Chengdu to Lhasa III

Towards the end of the second day, we passed through the city of Xining and on towards Golmud. Golmud marks the beginning point of the new railway across the Tibetan plateau.

Near Xining

Near Xining 2

We settled in the dining car for some grub. (and grub it was.) The vista at this point was vast – gently sloping hills, dry grasses. For the first time in China I can see for miles and miles and see only one or two houses. We’ve seen our first yaks. They are very wooly and come in all kinds of colors – black, grey, brown. We also saw lots of sheep, goats and a few deer. In a hay field I spotted a pair of wild pheasants. We were climbing above the tree line and I felt my ears popping. We went to sleep with only nature in all directions – no cities, no houses, no people.

I awoke on day three and was greeted by snow and ice. I jumped up to change out of my pajamas and instantly felt “weird.” I was a bit winded and a little dizzy. What was happening? They say that the affects of high altitude will make you feel tired, nauseated and your head will ache – like a hangover. Turns out we were at 4,666m (13,998ft). That is damn high, no matter I felt strange. We were still climbing, so I just took it easy and relaxed in the dining car. I observed many frozen streams, lakes, snow covered hills and lots of yaks. The icy landscape was stunning.

Ice & Snow on the Tibet Plateau

I can’t imagine how cold it was outside, but the train was cozy and warm. I felt comfortable in a tee shirt and scarf. The sun was also shining brilliantly, at times it was merciless!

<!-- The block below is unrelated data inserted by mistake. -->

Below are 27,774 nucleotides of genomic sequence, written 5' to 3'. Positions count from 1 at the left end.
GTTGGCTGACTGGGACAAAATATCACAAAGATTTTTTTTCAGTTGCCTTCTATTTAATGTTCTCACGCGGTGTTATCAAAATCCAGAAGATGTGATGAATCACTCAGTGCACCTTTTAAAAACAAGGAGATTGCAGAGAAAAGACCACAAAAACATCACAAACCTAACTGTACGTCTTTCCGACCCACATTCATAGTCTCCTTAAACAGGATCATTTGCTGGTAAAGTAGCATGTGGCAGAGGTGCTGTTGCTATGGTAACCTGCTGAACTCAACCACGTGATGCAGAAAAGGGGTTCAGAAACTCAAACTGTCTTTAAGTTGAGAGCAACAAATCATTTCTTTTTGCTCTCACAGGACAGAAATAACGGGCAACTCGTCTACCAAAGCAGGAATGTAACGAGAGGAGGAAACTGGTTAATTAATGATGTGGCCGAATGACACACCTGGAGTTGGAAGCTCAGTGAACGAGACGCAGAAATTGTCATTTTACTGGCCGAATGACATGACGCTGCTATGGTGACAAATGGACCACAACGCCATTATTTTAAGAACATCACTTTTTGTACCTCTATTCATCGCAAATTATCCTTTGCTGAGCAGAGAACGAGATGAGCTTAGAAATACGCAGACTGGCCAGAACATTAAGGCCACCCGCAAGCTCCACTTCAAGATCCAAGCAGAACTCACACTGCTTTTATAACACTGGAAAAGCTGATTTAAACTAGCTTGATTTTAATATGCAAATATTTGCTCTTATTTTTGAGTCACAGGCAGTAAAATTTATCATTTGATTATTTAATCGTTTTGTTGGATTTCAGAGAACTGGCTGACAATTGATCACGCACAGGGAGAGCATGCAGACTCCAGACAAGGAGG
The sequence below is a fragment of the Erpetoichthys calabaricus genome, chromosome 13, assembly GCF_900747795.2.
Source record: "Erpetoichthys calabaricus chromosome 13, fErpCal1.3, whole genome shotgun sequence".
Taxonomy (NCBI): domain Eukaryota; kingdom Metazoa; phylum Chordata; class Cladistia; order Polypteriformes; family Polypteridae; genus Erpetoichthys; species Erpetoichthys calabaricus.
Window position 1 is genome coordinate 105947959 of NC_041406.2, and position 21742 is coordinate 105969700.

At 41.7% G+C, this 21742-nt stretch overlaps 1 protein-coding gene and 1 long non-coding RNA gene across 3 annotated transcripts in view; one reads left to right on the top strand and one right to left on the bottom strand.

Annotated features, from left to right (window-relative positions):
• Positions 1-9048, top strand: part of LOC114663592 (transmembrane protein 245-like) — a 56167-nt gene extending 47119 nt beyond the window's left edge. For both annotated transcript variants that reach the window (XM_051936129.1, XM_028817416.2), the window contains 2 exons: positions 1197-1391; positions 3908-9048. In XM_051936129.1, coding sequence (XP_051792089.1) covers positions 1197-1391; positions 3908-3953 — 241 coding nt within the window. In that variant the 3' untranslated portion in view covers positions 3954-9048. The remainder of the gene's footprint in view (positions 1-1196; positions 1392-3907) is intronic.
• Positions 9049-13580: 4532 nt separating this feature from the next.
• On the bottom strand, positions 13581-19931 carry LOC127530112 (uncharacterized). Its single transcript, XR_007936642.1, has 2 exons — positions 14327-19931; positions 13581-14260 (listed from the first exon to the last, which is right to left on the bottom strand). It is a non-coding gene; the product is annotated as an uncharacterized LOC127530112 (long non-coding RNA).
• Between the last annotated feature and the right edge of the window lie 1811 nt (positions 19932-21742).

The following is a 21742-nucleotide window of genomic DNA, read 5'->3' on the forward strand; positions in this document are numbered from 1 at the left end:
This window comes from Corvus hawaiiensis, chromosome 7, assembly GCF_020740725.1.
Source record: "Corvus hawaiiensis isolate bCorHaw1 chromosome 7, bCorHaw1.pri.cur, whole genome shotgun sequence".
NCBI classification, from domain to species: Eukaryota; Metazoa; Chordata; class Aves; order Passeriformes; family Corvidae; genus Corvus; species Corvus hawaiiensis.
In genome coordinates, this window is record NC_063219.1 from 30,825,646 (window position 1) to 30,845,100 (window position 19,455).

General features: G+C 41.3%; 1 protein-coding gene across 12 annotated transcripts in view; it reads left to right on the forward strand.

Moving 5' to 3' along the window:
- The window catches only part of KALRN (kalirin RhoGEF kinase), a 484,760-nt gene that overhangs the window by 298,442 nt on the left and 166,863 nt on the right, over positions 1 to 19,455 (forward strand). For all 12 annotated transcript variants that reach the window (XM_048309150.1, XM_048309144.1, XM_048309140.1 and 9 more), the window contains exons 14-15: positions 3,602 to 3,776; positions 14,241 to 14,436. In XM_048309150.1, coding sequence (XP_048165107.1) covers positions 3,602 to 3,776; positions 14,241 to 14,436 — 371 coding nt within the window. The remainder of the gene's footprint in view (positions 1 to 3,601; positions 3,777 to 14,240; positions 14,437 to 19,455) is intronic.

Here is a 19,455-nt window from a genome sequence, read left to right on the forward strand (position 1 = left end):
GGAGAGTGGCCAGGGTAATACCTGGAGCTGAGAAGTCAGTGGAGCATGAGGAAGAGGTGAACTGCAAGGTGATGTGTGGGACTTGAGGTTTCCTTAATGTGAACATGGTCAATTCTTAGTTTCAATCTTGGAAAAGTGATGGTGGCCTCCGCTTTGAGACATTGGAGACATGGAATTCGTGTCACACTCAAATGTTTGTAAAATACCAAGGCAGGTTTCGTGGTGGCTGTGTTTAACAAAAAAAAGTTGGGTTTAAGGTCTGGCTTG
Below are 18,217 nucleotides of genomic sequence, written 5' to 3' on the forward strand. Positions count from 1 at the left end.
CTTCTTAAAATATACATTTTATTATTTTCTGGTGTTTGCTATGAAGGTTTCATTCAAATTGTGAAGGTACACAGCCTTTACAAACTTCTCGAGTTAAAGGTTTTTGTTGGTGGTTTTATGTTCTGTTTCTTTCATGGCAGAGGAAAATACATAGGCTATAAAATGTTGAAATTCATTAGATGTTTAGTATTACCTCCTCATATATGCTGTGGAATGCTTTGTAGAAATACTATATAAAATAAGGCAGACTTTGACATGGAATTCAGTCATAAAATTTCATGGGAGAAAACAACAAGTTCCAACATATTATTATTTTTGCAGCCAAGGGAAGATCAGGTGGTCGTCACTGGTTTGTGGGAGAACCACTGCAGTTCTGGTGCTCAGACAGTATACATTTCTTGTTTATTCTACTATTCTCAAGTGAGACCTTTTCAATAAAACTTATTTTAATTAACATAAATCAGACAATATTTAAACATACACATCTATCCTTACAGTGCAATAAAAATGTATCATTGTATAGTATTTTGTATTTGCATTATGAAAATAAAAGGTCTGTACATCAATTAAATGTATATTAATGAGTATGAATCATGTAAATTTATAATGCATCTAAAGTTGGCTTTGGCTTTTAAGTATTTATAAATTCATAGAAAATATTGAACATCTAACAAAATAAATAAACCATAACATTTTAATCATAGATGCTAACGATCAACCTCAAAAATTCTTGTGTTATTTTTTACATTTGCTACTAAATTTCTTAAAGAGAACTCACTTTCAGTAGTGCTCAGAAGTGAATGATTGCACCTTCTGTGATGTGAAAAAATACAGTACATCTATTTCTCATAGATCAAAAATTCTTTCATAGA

Around lunchtime we reached the high mountain pass of Tanggula – over 5000m! (15,000ft) Out the window, we thought we might have seen a small group of antelope. They are supposed to be endangered and some environmentalists believe that the train might disturb their movements. Other opponents of the train say it will bring in more Han Chinese migrants to further dilute the Tibetan population. It has just been revealed that there are valuable mineral deposits around the train line. Hmmm. Could that have been a reason for building the train? On some forums I have read posts from people wondering if it is ethical to take the train. I think would-be travellers should spend more time examining their own lives, in their own countries to ensure they are as ethical as possible before worrying about their presence on the train. One poster on Lonely Planet’s Thorn Tree said it best – if you want to enter Tibet ethically, walk! and spend time with the Tibetan nomads.

On towards Lhasa, the snow fades away and is replaced by tundra with short, shrubby grass. There are yaks in all directions, along with sheep and goats. The mountain peaks in the distance are majestic and covered in clouds. We begin to see small villages and shepherds. At Naqu, a small village, we slowly pass a train headed from Lhasa to Lanzhou. It is filled with Tibetans. They wave at us and we wave back.

Tibet house

Yaks and more yaks

At 1830, we roll in to Lhasa.

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